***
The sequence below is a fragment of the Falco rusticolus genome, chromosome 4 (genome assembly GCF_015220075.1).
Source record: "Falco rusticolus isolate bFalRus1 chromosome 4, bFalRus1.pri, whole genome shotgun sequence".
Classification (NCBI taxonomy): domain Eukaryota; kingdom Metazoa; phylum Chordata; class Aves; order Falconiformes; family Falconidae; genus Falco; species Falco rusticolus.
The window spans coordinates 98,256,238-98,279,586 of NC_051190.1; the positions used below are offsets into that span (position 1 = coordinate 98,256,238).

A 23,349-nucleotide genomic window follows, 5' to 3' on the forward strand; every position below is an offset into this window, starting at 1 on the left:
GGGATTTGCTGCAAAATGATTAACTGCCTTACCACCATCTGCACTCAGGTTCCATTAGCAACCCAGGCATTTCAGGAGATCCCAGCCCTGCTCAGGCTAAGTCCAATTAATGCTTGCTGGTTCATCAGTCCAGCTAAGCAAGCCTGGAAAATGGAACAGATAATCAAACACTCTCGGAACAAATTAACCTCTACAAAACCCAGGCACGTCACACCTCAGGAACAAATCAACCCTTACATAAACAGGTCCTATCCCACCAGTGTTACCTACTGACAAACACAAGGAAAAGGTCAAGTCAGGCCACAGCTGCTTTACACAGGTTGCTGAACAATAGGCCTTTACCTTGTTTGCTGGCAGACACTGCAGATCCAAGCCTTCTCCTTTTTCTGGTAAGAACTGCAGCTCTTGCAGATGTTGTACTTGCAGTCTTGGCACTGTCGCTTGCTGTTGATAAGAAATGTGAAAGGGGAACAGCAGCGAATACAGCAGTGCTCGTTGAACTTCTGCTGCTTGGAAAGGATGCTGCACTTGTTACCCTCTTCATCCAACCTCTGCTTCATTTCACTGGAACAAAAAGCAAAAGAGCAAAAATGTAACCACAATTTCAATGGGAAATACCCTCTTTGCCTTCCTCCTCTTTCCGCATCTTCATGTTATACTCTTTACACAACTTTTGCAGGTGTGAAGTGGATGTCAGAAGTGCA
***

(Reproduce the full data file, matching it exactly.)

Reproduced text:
The sequence below is a fragment of the Falco rusticolus genome, chromosome 4 (genome assembly GCF_015220075.1).
Source record: "Falco rusticolus isolate bFalRus1 chromosome 4, bFalRus1.pri, whole genome shotgun sequence".
Classification (NCBI taxonomy): domain Eukaryota; kingdom Metazoa; phylum Chordata; class Aves; order Falconiformes; family Falconidae; genus Falco; species Falco rusticolus.
The window spans coordinates 98,256,238-98,279,586 of NC_051190.1; the positions used below are offsets into that span (position 1 = coordinate 98,256,238).

A 23,349-nucleotide genomic window follows, 5' to 3' on the forward strand; every position below is an offset into this window, starting at 1 on the left:
GGGATTTGCTGCAAAATGATTAACTGCCTTACCACCATCTGCACTCAGGTTCCATTAGCAACCCAGGCATTTCAGGAGATCCCAGCCCTGCTCAGGCTAAGTCCAATTAATGCTTGCTGGTTCATCAGTCCAGCTAAGCAAGCCTGGAAAATGGAACAGATAATCAAACACTCTCGGAACAAATTAACCTCTACAAAACCCAGGCACGTCACACCTCAGGAACAAATCAACCCTTACATAAACAGGTCCTATCCCACCAGTGTTACCTACTGACAAACACAAGGAAAAGGTCAAGTCAGGCCACAGCTGCTTTACACAGGTTGCTGAACAATAGGCCTTTACCTTGTTTGCTGGCAGACACTGCAGATCCAAGCCTTCTCCTTTTTCTGGTAAGAACTGCAGCTCTTGCAGATGTTGTACTTGCAGTCTTGGCACTGTCGCTTGCTGTTGATAAGAAATGTGAAAGGGGAACAGCAGCGAATACAGCAGTGCTCGTTGAACTTCTGCTGCTTGGAAAGGATGCTGCACTTGTTACCCTCTTCATCCAACCTCTGCTTCATTTCACTGGAACAAAAAGCAAAAGAGCAAAAATGTAACCACAATTTCAATGGGAAATACCCTCTTTGCCTTCCTCCTCTTTCCGCATCTTCATGTTATACTCTTTACACAACTTTTGCAGGTGTGAAGTGGATGTCAGAAGTGCA